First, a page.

I buried the lead. I think the CPTN tonight is Paul George (CPTN $14,400, UTIL $10,000).  I think it's almost impossible to get your money's worth from Kawhi Leonard (CPTN $17,100, UTIL $11,400) or Nikola Jokic (CPTN $16,200, UTIL $10,800) at the CPTN spot. However, slot George in at CPTN and you'll see after a bit of experimentation there's a way to squeeze all three into the lineup without sacrificing too much. The list I outlined above is how you get there. Things change a bit if you only go with two elites. It's at that point that you can begin to consider guys like Michael Porter ($7,600) and Ivica Zubac ($7,000).

The big question is how will your output differ by downgrading? If I put a group of George at CPTN and Leonard and Jokic in the UTILs, let's assume I fill it with Marcus Morris, Monte Morris and JaMychal Green. With the fillers, I'll set a reasonable projection of 55 DKFP. Now, let's keep George where he is but we only add Leonard or Jokic and assume 100 total DKFP from them. I could now afford guys like Porter, Zubac, Williams, Morris. I could even take a flyer on Murray and go cheaper elsewhere. My conclusion is that if I reduce the elites' number, you might get a little bump but let's take the total money remaining and assign a point-per-dollar value to it - $220 per point is reasonable if we assume they all score around 50 DKFP. We could do lots of math, like taking the cost differential and divide it by 220, etc. But put simply, it adds up to the loss of 50 DKFP, correct? Does my two-elite build make up for the losses I incur in a three-elite build? I don't think so, not even close.

My advice boils down to this: George as a CPTN, and Murray is eligible if you want exposure there. From there, you add two of the following: Leonard, Jokic or Murray.  Depending on how you go from there, many value combos exist, but I think finding a way to get Morris and/or Millsap in will grant you the most upside. I don't think you can get Porter in anymore, but that's fine since I predict a lot of people will put Porter as their captain. That's fine for them, but I don't think it makes a lot of sense. One last word of advice: don't be afraid to leave money on the table.  People will be trying to squeeze every last dollar of their allotment, and leaving some cash out there might be the uniqueness you need to make a difference.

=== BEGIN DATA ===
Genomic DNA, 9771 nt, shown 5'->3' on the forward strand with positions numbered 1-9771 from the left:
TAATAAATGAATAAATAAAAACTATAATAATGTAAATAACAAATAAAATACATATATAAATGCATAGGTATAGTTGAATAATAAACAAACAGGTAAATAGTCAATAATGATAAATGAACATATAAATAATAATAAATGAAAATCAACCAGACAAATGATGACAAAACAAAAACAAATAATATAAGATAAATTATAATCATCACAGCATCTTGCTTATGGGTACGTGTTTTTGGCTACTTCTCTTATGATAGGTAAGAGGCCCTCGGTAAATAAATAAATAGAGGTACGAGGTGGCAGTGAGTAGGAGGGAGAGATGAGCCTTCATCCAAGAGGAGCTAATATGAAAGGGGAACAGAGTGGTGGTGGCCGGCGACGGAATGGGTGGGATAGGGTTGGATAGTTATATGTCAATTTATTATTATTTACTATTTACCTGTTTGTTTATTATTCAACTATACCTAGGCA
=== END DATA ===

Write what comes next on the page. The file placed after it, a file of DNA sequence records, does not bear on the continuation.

I hope this article helps you in your builds today!

The author(s) of this article may play in daily fantasy contests including – but not limited to – games that they have provided recommendations or advice on in this article. In the course of playing in these games using their personal accounts, it's possible that they will use players in their lineups or other strategies that differ from the recommendations they have provided above. The recommendations in this article do not necessarily reflect the views of RotoWire.
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ABOUT THE AUTHOR
Jeff Edgerton
Jeff has provided sports content for numerous sports outlets and has played fantasy sports since scores had to be tabulated via newspaper. He started working with RotoWire in 2017. Originally from South Carolina, he's a lifelong Clemson fan now enjoying the sun in Los Angeles.